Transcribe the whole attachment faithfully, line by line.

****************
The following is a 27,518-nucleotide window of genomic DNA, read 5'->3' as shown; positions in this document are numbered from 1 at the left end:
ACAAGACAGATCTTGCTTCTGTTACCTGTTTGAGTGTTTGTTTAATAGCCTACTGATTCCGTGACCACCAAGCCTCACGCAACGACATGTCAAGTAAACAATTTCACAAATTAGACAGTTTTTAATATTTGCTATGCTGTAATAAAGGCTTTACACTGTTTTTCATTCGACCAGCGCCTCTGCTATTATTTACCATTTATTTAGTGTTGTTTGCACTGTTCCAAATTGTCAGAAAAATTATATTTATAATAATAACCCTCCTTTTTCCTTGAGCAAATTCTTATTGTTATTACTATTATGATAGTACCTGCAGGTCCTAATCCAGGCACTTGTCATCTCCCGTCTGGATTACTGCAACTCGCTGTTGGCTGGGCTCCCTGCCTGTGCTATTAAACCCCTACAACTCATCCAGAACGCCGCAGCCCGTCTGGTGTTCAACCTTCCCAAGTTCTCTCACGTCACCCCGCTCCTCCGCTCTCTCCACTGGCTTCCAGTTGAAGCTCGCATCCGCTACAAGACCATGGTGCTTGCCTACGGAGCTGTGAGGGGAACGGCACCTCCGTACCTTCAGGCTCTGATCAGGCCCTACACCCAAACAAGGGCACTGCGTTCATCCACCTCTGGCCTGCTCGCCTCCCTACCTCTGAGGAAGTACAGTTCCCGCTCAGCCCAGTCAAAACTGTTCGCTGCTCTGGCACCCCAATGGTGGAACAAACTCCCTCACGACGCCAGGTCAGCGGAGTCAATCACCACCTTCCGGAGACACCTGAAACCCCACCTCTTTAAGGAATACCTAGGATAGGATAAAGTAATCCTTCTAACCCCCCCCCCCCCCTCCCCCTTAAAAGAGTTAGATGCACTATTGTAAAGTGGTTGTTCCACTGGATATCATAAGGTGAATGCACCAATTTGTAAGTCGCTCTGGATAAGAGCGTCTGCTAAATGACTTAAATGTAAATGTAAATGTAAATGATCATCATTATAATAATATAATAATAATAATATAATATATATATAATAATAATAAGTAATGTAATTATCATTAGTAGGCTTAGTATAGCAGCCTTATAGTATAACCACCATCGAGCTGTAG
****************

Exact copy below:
The following is a 27,518-nucleotide window of genomic DNA, read 5'->3' as shown; positions in this document are numbered from 1 at the left end:
ACAAGACAGATCTTGCTTCTGTTACCTGTTTGAGTGTTTGTTTAATAGCCTACTGATTCCGTGACCACCAAGCCTCACGCAACGACATGTCAAGTAAACAATTTCACAAATTAGACAGTTTTTAATATTTGCTATGCTGTAATAAAGGCTTTACACTGTTTTTCATTCGACCAGCGCCTCTGCTATTATTTACCATTTATTTAGTGTTGTTTGCACTGTTCCAAATTGTCAGAAAAATTATATTTATAATAATAACCCTCCTTTTTCCTTGAGCAAATTCTTATTGTTATTACTATTATGATAGTACCTGCAGGTCCTAATCCAGGCACTTGTCATCTCCCGTCTGGATTACTGCAACTCGCTGTTGGCTGGGCTCCCTGCCTGTGCTATTAAACCCCTACAACTCATCCAGAACGCCGCAGCCCGTCTGGTGTTCAACCTTCCCAAGTTCTCTCACGTCACCCCGCTCCTCCGCTCTCTCCACTGGCTTCCAGTTGAAGCTCGCATCCGCTACAAGACCATGGTGCTTGCCTACGGAGCTGTGAGGGGAACGGCACCTCCGTACCTTCAGGCTCTGATCAGGCCCTACACCCAAACAAGGGCACTGCGTTCATCCACCTCTGGCCTGCTCGCCTCCCTACCTCTGAGGAAGTACAGTTCCCGCTCAGCCCAGTCAAAACTGTTCGCTGCTCTGGCACCCCAATGGTGGAACAAACTCCCTCACGACGCCAGGTCAGCGGAGTCAATCACCACCTTCCGGAGACACCTGAAACCCCACCTCTTTAAGGAATACCTAGGATAGGATAAAGTAATCCTTCTAACCCCCCCCCCCCCCTCCCCCTTAAAAGAGTTAGATGCACTATTGTAAAGTGGTTGTTCCACTGGATATCATAAGGTGAATGCACCAATTTGTAAGTCGCTCTGGATAAGAGCGTCTGCTAAATGACTTAAATGTAAATGTAAATGTAAATGATCATCATTATAATAATATAATAATAATAATATAATATATATATAATAATAATAAGTAATGTAATTATCATTAGTAGGCTTAGTATAGCAGCCTTATAGTATAACCACCATCGAGCTGTAG